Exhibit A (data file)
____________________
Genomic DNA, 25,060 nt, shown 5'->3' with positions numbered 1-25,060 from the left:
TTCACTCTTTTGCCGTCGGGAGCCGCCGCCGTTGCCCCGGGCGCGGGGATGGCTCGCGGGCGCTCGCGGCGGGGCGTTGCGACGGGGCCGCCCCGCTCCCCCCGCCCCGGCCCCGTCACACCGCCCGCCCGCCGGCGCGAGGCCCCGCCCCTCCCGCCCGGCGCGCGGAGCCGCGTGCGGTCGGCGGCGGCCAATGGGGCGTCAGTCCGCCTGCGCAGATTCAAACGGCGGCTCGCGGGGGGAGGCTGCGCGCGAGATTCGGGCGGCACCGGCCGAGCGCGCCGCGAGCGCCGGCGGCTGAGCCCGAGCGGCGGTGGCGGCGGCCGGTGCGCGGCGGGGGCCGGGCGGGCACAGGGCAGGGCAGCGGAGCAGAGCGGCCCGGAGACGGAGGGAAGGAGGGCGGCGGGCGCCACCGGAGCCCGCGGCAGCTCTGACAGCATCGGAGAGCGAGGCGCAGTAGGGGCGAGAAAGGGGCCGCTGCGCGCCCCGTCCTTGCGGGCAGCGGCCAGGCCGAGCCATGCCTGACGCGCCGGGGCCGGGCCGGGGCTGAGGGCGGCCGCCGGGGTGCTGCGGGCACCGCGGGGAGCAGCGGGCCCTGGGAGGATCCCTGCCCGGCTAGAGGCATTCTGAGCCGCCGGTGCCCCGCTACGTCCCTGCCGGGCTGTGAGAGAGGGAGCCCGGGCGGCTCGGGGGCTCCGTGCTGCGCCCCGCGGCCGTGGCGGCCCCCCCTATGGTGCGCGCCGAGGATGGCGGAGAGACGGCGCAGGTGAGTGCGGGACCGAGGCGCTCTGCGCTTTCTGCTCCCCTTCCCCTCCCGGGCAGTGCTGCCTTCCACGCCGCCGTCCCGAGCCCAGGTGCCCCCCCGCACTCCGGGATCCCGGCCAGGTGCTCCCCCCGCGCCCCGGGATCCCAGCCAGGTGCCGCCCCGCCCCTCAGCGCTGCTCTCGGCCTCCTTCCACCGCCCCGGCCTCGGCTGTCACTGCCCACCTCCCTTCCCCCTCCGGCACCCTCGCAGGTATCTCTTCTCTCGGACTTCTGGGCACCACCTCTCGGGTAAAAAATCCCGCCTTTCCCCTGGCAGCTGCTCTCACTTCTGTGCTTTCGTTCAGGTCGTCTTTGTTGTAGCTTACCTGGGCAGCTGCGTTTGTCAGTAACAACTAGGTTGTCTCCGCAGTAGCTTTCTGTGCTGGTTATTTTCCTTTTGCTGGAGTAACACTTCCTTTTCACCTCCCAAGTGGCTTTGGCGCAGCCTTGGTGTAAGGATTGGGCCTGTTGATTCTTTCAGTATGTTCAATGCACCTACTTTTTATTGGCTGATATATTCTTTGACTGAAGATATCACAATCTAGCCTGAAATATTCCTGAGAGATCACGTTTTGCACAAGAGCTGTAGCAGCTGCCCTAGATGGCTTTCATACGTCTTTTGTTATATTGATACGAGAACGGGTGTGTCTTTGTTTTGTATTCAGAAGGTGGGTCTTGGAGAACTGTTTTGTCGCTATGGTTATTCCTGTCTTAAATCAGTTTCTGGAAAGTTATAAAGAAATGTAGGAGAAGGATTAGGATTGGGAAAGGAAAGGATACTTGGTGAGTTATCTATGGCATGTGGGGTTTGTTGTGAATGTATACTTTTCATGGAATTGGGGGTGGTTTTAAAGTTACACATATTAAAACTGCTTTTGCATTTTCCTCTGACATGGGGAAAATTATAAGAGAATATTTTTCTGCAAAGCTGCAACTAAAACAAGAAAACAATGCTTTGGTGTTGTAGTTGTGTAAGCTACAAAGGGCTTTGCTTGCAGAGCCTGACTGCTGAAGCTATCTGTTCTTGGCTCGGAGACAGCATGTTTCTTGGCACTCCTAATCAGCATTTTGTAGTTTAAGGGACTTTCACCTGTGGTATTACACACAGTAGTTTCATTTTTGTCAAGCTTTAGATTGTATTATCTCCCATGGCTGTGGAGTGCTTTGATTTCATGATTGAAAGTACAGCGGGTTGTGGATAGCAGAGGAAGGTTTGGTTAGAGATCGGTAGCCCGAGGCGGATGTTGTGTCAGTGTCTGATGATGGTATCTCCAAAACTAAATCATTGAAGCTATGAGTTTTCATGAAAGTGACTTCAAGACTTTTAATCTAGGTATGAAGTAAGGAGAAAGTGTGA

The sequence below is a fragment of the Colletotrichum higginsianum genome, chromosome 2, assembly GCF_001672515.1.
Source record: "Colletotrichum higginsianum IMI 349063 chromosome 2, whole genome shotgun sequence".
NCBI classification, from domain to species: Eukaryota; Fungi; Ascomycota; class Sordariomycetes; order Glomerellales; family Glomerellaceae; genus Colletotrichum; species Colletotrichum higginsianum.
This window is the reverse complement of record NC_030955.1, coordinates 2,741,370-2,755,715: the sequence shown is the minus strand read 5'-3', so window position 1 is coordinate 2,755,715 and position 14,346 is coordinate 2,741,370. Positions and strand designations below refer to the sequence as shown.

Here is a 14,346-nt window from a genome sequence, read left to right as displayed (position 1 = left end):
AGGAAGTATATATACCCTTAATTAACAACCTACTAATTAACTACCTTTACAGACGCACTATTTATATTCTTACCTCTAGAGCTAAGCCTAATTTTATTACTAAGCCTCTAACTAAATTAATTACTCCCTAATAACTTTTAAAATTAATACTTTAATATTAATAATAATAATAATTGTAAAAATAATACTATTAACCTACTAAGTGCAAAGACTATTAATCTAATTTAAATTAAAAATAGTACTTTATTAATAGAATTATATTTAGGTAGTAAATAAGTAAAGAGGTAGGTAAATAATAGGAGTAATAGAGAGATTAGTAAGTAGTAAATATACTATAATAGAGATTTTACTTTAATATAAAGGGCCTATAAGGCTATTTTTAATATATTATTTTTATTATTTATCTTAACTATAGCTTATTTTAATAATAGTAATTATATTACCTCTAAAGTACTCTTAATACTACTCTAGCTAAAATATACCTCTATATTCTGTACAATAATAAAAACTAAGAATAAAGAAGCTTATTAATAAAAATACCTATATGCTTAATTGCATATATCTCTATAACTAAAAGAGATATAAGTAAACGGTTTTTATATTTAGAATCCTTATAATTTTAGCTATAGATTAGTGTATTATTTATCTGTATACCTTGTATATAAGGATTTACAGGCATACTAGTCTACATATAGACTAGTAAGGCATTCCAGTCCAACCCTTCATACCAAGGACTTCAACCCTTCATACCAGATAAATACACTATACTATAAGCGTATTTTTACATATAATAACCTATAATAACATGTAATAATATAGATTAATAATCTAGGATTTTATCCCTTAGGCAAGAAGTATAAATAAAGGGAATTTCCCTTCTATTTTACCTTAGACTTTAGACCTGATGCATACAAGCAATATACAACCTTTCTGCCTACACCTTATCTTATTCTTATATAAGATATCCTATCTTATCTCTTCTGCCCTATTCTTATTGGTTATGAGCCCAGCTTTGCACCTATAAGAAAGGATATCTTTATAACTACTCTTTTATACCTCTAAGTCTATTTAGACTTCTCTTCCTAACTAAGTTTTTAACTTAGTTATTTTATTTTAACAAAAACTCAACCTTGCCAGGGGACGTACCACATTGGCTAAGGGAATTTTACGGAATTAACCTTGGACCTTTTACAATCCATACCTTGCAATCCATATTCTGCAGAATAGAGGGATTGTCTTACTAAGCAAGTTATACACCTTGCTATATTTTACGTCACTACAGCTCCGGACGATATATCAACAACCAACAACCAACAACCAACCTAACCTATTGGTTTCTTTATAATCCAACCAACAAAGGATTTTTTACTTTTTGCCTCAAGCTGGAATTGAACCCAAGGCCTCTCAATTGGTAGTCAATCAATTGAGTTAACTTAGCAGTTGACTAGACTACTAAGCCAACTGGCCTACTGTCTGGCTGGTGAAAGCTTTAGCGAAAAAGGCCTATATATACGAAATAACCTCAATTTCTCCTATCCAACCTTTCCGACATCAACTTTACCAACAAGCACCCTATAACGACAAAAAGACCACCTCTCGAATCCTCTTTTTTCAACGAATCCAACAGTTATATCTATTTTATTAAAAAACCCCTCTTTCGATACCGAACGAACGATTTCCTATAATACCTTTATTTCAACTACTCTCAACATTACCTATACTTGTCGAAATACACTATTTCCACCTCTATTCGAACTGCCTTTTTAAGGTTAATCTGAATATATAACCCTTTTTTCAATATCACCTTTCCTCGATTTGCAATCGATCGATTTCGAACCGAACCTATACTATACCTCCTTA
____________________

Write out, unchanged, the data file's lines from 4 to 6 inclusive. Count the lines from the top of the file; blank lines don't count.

Source record: "Colletotrichum higginsianum IMI 349063 chromosome 2, whole genome shotgun sequence".
NCBI classification, from domain to species: Eukaryota; Fungi; Ascomycota; class Sordariomycetes; order Glomerellales; family Glomerellaceae; genus Colletotrichum; species Colletotrichum higginsianum.
This window is the reverse complement of record NC_030955.1, coordinates 2,741,370-2,755,715: the sequence shown is the minus strand read 5'-3', so window position 1 is coordinate 2,755,715 and position 14,346 is coordinate 2,741,370. Positions and strand designations below refer to the sequence as shown.